Residency orientation: Friend or foe?

Residency Program Insider, April 22, 2008

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Imagine the first day of orientation; you know the scene. It’s early. The coffee is hot, the pastries are cold. An auditorium full of interns, wide eyed and nervous. The department chairman enters stage right and begins to speak, “Welcome to the department. As residents of our prestigious program, you join the ranks of a select cadre of venerable physicians who can boast long hours spent toiling in our hallowed institution…”

As the lecture goes on like this for the next hour, and then the next, and the next, your residents squirm and fidget, surreptitiously checking PDAs and cell phones.

Intern orientation can be a truly terrifying and painfully boring experience for the interns. And yet, you count on this time to deliver critical information such as human resources policies, hand-off procedures, explanations of meal money, and electronic record training to your interns.

How then, do you make this necessary training meaningful for interns?

When queried, freshly oriented interns offered the following perspective: “We have no context, no framework of understanding about the day-to-day operation of the program. Combine that with our anxiety, and we can neither focus on nor retain any of the information presented by the talking heads at the podium. We just want to start working!”

And yet they cannot start working because they haven’t been oriented. This is a big dilemma for residency program administrators.

However, I have three strategies that can help you conquer this problem. First, create context for your residents. Allow them the opportunity to shadow on your services right away. Integrate interns into the team by creating a shadow schedule in inpatient and ambulatory settings during the week prior to orientation. Offer this opportunity to them as “optional,” and this should eliminate the need to put them on payroll. Not surprisingly, many of them will jump at the chance. As with any observer, make sure the interns complete any required release forms.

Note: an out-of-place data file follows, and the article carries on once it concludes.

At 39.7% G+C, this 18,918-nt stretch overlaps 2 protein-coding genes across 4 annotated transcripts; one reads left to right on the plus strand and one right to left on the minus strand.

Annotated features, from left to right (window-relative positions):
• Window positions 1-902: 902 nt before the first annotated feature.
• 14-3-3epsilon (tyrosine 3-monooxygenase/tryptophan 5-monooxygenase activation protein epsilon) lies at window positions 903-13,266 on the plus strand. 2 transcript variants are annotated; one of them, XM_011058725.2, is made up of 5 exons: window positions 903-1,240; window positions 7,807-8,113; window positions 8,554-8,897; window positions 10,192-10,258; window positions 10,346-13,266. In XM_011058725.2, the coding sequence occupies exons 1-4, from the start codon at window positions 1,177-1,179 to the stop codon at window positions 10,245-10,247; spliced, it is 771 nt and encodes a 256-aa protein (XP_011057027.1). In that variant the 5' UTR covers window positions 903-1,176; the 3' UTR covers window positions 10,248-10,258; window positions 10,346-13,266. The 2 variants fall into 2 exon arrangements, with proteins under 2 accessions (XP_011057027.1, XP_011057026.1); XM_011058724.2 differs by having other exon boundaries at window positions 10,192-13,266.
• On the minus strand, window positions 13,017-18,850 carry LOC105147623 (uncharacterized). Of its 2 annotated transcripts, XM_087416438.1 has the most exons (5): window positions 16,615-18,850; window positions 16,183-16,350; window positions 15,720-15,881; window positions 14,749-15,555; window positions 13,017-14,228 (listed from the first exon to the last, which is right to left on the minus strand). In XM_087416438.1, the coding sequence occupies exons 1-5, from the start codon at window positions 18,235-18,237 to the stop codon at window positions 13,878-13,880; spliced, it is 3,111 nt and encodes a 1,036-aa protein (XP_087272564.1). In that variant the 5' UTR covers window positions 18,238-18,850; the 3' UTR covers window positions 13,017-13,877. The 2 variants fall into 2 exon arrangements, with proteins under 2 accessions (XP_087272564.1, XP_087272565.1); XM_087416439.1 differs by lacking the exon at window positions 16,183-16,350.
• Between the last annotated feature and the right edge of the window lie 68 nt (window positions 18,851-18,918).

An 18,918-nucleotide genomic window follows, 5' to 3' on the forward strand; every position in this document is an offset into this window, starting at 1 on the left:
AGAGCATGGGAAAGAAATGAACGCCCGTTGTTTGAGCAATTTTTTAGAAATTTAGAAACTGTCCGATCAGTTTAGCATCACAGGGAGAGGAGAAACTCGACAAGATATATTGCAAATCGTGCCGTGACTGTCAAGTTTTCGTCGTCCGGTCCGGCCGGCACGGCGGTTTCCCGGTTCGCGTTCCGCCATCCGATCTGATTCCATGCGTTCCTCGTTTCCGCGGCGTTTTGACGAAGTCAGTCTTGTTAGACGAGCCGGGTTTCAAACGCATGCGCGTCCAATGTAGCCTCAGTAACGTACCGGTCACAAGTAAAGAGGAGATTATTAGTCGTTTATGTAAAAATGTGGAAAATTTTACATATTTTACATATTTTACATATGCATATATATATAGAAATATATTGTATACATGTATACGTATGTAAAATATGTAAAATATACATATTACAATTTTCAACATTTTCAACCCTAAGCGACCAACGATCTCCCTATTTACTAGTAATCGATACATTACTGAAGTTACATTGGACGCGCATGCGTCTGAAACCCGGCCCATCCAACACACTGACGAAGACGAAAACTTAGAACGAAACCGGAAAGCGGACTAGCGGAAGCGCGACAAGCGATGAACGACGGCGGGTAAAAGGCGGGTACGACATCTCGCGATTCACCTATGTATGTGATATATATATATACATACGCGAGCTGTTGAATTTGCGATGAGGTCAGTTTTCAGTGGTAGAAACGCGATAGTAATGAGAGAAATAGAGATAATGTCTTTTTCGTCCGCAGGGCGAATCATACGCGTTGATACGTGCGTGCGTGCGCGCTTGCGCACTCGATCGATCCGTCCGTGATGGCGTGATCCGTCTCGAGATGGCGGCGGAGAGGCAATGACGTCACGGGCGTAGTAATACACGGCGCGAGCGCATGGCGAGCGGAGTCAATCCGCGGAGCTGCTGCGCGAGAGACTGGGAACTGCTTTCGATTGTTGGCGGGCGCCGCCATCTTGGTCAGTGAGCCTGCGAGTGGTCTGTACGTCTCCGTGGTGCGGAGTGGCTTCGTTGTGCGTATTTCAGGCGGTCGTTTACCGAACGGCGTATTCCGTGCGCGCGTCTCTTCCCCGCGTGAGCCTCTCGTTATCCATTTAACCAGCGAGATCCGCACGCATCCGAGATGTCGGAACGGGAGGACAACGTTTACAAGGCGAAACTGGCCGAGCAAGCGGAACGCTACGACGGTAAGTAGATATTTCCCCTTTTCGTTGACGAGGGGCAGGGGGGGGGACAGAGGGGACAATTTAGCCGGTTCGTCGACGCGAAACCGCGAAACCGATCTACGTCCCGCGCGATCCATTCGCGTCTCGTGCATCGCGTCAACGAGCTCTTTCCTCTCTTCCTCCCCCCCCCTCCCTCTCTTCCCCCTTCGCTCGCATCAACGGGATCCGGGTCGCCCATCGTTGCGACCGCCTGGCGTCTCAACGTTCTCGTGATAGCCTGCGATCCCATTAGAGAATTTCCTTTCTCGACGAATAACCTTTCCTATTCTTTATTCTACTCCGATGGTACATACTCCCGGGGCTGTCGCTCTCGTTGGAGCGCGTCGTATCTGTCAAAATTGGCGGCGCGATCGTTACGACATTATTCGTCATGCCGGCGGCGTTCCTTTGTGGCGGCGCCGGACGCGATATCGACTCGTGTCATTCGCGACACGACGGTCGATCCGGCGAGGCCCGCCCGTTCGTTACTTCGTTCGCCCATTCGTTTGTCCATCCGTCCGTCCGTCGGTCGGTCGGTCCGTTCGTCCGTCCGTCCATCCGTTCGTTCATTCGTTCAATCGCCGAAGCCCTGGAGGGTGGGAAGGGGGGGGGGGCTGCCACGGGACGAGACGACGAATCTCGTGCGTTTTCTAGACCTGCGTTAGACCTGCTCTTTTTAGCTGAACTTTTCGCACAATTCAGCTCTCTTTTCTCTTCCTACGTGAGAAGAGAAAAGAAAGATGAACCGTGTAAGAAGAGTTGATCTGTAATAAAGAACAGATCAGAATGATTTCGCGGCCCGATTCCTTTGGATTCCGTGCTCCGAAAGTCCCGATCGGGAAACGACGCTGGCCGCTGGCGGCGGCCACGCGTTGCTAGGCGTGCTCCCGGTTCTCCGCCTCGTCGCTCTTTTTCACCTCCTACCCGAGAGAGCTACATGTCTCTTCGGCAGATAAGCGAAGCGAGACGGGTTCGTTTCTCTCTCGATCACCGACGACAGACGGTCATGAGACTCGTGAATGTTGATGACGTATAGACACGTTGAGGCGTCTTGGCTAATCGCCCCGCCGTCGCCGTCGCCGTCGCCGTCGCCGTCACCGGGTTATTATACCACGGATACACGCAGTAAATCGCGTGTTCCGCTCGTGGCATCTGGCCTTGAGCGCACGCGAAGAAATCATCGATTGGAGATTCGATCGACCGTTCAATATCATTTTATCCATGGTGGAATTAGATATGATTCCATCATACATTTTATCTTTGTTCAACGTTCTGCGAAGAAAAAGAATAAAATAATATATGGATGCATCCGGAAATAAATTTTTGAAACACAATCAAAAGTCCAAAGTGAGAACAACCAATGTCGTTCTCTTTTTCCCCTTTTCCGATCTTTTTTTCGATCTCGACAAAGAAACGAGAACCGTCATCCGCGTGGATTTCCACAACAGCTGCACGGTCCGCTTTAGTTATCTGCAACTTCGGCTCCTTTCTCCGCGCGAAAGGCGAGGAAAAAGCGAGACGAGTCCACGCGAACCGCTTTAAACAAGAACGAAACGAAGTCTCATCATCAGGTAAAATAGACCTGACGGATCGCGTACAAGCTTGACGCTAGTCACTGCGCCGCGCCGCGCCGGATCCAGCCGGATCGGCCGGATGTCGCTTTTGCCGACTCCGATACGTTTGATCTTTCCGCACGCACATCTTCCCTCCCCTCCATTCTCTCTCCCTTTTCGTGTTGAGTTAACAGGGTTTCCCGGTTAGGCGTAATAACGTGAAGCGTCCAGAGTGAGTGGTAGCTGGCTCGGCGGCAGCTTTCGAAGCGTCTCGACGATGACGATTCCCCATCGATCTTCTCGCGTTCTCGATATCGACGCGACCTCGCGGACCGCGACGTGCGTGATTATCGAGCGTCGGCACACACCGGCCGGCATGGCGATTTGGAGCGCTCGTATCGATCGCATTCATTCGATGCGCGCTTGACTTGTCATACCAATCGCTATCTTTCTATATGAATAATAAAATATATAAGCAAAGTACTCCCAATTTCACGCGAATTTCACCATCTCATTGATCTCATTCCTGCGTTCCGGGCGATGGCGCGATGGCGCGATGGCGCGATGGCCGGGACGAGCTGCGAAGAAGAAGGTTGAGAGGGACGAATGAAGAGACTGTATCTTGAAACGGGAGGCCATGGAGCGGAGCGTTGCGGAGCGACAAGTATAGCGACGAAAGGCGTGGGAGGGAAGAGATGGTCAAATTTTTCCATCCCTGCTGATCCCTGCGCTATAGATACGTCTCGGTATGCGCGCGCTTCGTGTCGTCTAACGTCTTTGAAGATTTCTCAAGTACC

Once your new residents see the “action” first hand, the information that you present in your didactic sessions suddenly has the context it needs. They’ve shadowed that code and they now realize how truly important it is to listen to the code leader. They’ve observed in your continuity clinic, and they now understand the important role your social workers play.

Another possible solution is to keep your orientation interactive. Most individuals have varied learning styles. They learn visually, but also kinesthetically—by doing. Get as much of the policy talks and other trainings out of the way either by e-mail or via on-line learning modules before interns even walk in the door. Pre-orienting interns frees up time during your formal orientation, and you can role play or reiterate the learning content in a more dynamic context.

A third possible solution is to create bonding experiences ahead of orientation.  Shadowing on the wards will certainly accomplish this, but a social event will too. I recommend making this event very casual, like a barbeque in your program director’s backyard. Invite residents’ spouses and children. This activity provides interns an opportunity to get to know each other, and they’ll be more relaxed, and better able to listen and retain information the following day during orientation.

Orientation need not be a necessary evil. With a little creativity and advanced planning, it can be a truly meaningful bonding experience that can set the tone for residents’ entire training at your institution.

Diane Farineau
Residency Program Coordinator
Department of Medicine
University of Virginia Health System
Charlottesville, VA

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